February 16, 2021
Livestock producers have many daily responsibilities when it comes to caring for and protecting their animals. One responsibility is to remain vigilant regarding individuals that oppose the use of animals for food or other purposes. Animal rights activists have tried many tactics over time to eliminate any use of animals for food, fiber, or entertainment. Some of these tactics include initiating stronger local and state animal abuse legislation, releasing or stealing animals from private property, becoming farm employees to create undercover videos, protesting and billboards or media campaigns. Many of these tactics are still being used, but activists' tactics are advancing as new technologies, such as mapping and artificial intelligence from satellite images or drones to identify properties with animal production, become available.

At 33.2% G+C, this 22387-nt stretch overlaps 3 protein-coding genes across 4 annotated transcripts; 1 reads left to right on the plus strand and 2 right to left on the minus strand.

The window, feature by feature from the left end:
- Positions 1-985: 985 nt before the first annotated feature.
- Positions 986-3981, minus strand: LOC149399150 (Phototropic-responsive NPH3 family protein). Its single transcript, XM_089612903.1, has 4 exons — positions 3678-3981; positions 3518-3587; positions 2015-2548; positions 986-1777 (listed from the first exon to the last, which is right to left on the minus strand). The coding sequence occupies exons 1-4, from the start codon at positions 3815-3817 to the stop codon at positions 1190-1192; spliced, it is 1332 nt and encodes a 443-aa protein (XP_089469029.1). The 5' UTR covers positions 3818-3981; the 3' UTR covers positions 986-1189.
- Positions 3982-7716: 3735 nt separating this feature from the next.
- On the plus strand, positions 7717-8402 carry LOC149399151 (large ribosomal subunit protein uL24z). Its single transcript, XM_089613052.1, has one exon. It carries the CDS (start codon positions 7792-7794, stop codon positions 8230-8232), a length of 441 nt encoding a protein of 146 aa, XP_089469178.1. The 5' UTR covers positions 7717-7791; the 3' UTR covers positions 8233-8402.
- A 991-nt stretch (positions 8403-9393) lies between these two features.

Here are some tips and reminders of how to prepare for or respond to opposition and keep your family, employees and animals safe.
Know what farm information is available electronically on public platforms and monitor social media pages for potential threats. Remember, the goal is to remain transparent about the high-quality care animals receive while being raised for food. Not everyone with interest in where their food comes from can physically visit your farm or ranch, and those platforms can provide that information.